Category Archives: Elizabeth David

Soupe Menerboise

Today, a guest post by Martha (her others are here and here).

I bought Elizabeth David’s Summer Cooking sometime last year and we haven’t really had a summer since.  So I hadn’t got around to making anything from this until a week ago when after a day of sun I remembered that it was June.

Ms David is of course famous for her cookery writing as much as her recipes, and for shocking post-war English palettes with her re-introduction of the long-lost concept of flavour.  Her achievements also include persuading Le Creuset to  increase the number of colours in which its cookware was available, pointing at a pack of Gauloises and stating “That’s the blue I want,” (source).
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Poulet Antiboise

I inherited Elizabeth David’s A Book of Mediterranean Food from my great-aunt along with several others, including Florence Greenberg’s Jewish Cookery Book and the second volume of Julia Child (from which I have never cooked anything, although my eyes have glazed over trying to read the whole nine page recipe for Progres cake, which Ann Seranne manages to capture in half a page of much larger text. I imagine if I ever want to cook something complicated, it‘ll be invaluable.).

Mediterranean Food  was Elizabeth David’s first book published in 1950, though I have the 1955 edition, which has jaunty, (now  faded) cover art and illustrations by John Minton. David’s influence on Jane Grigson is clear: recipes are interspersed with anecdotes and quotations, assume a moderate level of competency in the kitchen and variations are offered.

Recipe
Slice 2lb of onion and put them in a deep casserole with a half-tumbler of olive oil, a little salt and a pinch of cayenne pepper.

On top of the onions place a cleaned chicken seasoned with salt and pepper. Cover the casserole and cook very gently in the oven for about an hour and a half. The onions must not brown , but melt gradually almost to a puree, as in Passaladina. Add a little more oil during cooking if necessary.

When the chicken is tender carve it into pieces and serve on a dish with the onions all round, garnished with a few stoned black olives and squares of bread, fried in oil.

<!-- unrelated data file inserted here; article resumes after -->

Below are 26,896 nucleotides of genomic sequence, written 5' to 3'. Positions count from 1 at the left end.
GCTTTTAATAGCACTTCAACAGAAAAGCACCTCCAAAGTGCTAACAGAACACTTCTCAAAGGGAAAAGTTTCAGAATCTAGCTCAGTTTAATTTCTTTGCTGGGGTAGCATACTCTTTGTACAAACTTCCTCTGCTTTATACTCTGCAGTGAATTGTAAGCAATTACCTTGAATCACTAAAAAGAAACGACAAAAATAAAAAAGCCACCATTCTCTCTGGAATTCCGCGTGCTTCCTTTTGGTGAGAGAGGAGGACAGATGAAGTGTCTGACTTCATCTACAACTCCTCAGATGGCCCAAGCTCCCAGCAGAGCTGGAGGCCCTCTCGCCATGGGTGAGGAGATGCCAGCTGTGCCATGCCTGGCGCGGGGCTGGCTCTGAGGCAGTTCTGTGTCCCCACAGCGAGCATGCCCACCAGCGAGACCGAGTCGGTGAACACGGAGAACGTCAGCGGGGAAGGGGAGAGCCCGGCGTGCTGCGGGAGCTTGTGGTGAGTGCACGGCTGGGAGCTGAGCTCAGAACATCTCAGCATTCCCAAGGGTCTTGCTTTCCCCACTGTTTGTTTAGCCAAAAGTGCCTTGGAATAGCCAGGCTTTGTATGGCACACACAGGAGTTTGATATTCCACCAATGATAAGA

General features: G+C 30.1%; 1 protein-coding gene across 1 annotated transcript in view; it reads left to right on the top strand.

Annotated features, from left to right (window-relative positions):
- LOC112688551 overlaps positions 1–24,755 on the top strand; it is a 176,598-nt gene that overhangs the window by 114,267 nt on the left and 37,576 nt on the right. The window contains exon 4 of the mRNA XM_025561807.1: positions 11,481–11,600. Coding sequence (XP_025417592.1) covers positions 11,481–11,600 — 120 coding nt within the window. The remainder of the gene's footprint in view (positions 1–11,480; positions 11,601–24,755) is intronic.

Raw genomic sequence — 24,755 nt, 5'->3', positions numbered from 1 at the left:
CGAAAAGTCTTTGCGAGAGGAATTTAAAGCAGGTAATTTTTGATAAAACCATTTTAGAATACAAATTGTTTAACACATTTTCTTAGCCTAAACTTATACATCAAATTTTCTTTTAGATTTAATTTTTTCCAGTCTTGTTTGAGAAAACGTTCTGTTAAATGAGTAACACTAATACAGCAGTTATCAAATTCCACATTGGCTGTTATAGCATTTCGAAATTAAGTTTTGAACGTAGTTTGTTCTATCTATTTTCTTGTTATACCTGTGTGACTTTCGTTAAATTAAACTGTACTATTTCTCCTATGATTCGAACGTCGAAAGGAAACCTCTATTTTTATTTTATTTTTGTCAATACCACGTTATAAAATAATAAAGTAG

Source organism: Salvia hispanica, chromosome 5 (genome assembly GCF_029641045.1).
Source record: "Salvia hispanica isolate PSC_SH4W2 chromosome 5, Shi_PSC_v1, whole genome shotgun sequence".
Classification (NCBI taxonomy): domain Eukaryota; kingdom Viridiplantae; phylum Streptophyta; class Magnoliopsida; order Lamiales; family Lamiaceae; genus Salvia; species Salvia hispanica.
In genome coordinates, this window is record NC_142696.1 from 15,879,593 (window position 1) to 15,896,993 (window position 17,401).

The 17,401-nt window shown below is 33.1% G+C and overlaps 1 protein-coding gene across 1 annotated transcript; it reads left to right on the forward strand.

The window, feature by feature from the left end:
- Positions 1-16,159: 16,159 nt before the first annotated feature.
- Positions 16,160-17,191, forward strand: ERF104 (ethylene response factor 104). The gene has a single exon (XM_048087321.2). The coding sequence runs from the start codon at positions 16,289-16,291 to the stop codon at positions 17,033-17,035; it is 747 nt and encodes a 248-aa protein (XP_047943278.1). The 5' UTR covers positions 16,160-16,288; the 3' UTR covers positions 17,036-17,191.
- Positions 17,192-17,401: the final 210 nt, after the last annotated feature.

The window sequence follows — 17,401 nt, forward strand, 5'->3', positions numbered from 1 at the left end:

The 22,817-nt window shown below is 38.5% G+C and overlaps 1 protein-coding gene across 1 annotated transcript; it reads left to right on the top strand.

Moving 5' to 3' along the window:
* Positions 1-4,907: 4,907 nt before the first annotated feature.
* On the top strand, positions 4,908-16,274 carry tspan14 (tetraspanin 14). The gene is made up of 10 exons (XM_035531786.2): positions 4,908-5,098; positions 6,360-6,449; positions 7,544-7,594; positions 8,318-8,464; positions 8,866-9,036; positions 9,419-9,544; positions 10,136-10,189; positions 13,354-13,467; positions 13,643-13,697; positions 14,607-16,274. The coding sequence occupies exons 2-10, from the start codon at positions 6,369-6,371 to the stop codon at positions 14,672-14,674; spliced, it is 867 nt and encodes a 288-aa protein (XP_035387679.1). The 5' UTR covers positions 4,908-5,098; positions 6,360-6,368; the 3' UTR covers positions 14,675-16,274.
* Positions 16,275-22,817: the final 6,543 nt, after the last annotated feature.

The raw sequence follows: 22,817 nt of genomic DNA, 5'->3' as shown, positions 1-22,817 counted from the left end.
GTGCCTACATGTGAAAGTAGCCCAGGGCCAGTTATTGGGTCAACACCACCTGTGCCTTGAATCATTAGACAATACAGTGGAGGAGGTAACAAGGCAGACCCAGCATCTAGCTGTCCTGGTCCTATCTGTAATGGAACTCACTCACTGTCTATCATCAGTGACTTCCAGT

If the chicken is of the elderly, boiling variety, it can be cut into joints before cooking, so that it will not take so long to cook, although whenever possible I think that chickens should always be cooked whole to preserve the flavour and juices and carved into joints for serving.

Notes

  • I modified the quantities to 3 chicken thighs and one medium sized onion.
  • I didn’t measure the oil, other than making sure there was just about enough to very lightly coat all the onion.
  • I think I may have also accidentally used chilli instead of cayenne.
  • I cooked it at gas mark 5 for 1hour before checking it and when it was still a pale sloppy mess, I basted the chicken and cooked it for half an hour longer uncovered, so the skin would crisp up and some of the liquid would evaporate (except neither of those things happened).

Results
I was so very excited about this and… it didn’t work.

When I took the dish out of the oven, I had pale chicken with damp skin in a green sea of onion slices, olive oil and chicken juice.

Urgh:


In order to turn this into something edible, I put the cooked onions (not the liquid) in a frying pan with a pinch of  fresh rosemary and cooked them until they browned slightly, then I stirred in  half a dessertspoon of flour and added some of the water in which I had boiled the potatoes for mash and  half of the olive oil and meat juice mixture from the baking dish as well as a little shake of Worcestershire sauce and left it to reduce by about a third. The chicken had been keeping hot in the oven and I now gave it a blast under a hot grill to crisp up the skin.

Voila! Meat and two veg – with some very photogenic gravy:

There are adjustments that could be made so that this dish works –  the chicken could be browned very briefly before being placed in the oven and the whole dish cooked for much longer. Alternatively the whole dish could be cooked very gently on the hob. Many using a metal dish rather than an enamel one would help the onion cook. I’m not sure when or even if, I will ever try these however, I’m feeling a little jaded.

Antiboised by Elly